Logos is Heraclitus’ key word. The word logos means “word.” It is the key word for Heraclitus. And because of Heraclitus’ impact, it is the key word of the Western philosophical tradition.
In post 22 on Homer, I wrote about the transformation from the Iliad to the Odyssey from a society based on warfare and violence to one based on reason and virtue. Reason and dialogue took the place of the glory of war. Without this transformation, it is impossible for a society to advance and civilization to flourish.
With the Ionian Enlightenment, this was codified in what eventually became the Greek city-state. It was this establishment of reason and dialogue (dialogue from the Greek words dia, which means “through,” and logos, which means “word or speech”) that made philosophy possible. Dialogue, the inculcation of logos in human society, also made the advancement of civilization possible.
The Logos Is Both Transcendent and Immanent
This same dialogue that provided the impetus for growth and change within the polis and philosophy now spoke as the logos from outside and above to Heraclitus. The logos was both transcendent and immanent as was revealed to Heraclitus:
“The Wise is separated from everything.”5
“One thing is the Wise – to understand the maxim by which the thunderbolt steers all things.”6
What is “the thunderbolt”? Well, of course, it is fire, Heraclitus’ arche, that is the universal principle. This fire, as we saw in the previous post, moves and guides all things. It is no accident that he uses the imagery of a thunderbolt, for this calls to mind Zeus. This is not to be taken literally, but as a metaphor.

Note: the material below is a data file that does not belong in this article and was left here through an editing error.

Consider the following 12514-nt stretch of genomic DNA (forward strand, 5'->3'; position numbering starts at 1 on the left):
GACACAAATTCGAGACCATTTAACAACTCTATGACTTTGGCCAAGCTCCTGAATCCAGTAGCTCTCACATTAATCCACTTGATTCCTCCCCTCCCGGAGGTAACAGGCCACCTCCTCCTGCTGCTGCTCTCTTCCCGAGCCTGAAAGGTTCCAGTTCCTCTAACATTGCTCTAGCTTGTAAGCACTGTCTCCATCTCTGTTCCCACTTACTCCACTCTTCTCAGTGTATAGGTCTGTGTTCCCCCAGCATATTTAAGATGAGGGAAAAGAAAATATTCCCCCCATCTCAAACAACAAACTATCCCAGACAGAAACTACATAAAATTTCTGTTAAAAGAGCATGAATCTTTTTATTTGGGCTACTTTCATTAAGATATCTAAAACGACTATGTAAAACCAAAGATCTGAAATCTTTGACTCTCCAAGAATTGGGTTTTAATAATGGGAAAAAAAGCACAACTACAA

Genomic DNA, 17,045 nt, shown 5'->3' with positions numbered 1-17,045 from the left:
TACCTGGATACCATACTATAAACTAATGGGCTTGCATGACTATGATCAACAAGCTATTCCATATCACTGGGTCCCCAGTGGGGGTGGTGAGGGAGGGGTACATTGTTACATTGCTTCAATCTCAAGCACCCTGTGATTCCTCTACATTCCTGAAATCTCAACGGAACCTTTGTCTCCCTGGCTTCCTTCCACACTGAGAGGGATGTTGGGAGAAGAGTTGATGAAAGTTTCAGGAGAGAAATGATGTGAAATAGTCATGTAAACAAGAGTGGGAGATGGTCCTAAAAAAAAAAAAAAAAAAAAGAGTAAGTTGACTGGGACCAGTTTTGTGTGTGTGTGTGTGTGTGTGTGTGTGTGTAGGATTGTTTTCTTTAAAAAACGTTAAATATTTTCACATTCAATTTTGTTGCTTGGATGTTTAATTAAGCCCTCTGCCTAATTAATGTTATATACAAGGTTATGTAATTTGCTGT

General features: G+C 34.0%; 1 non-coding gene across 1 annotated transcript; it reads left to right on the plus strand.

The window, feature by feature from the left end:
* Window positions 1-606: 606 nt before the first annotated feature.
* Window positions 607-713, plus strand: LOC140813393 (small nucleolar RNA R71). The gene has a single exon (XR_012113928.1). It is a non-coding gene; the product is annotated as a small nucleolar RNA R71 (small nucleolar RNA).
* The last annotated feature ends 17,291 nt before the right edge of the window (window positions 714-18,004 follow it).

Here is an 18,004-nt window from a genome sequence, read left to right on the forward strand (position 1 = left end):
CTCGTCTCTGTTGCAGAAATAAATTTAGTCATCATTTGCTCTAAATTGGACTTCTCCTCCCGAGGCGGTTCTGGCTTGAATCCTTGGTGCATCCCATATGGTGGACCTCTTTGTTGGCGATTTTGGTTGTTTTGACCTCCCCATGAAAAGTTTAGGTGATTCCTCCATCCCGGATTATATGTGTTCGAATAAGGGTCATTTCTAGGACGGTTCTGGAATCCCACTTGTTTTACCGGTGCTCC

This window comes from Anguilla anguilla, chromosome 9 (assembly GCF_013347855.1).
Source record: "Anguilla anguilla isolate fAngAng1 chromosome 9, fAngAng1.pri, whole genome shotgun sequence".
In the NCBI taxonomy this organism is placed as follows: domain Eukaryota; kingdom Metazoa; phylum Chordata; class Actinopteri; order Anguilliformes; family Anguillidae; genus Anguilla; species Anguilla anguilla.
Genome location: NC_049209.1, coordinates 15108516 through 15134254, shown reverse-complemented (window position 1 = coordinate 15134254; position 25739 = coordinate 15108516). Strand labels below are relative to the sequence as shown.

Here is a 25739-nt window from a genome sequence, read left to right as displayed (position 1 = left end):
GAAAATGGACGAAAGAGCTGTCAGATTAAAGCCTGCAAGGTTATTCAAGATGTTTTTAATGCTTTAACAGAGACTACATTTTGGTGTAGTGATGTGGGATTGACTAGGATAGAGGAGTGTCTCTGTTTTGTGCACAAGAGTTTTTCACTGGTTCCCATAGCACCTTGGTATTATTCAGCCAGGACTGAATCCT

For as Zeus launches his thunderbolts into the world, so too the logos does its work by and through its universal principle – fire.
The important thing is that the logos stands above and outside of the universe and does its work within the universe, being both transcendent and immanent, through the arche of fire.
Heraclitus – A Foundational Philosopher
First of all, he took the amorphous concept of logos, which originally just meant “word” or “speech,” and gave it breadth and depth philosophically. This richness paved the way for it to be used in a deep theological way by Christian theologians.
Secondly, he clarified the fundamental problem in philosophy – that of the relationship between the One and the Many. It is the solving of this problem that carries with it many practical applications. For example, societies that emphasize diversity at the expense of unity end up fragmenting. Societies that emphasize unity at the expense of diversity end up becoming rigidly conformist or even totalitarian.
And finally, he got us thinking about the universal principle or deity of the universe as both transcendent and immanent. This is a tension that will again show up in Christian thought and Christian theology. The problem of the One and the Many is, one one hand, a horizontal problem. How do we reconcile the Many that we see with the Unity of the universe? How do we reconcile the many and diverse species and individual dogs with the concept of “dog”?
The vertical axis is similar, how do we reconcile God’s transcendence with His immanence? These two attributes of God seem mutually exclusive, yet He is both as revealed knowledge tells us. The answer to these two problems is found at the intersection of the horizontal axis of the One and Many and the vertical axis of Transcendence and Immanence. I will discuss that more in my post on Philo of Alexandria. For now, I just wanted to introduce the concept. It was Heraclitus who got the ball rolling on this issue by introducing the idea of the One and Many.
Nietzsche on Heralitus
When studying the Presocratics, I often like to consult the writings and lectures of Nietzsche. He was intrigued and passionate about them, and his passion comes through in his discussions. Unlike most other modern philosophers, he breathes life into them and his insights are thought provoking. With Nietzsche, I don’t get the feeling that I am learning about these philosophers with cold objectivity.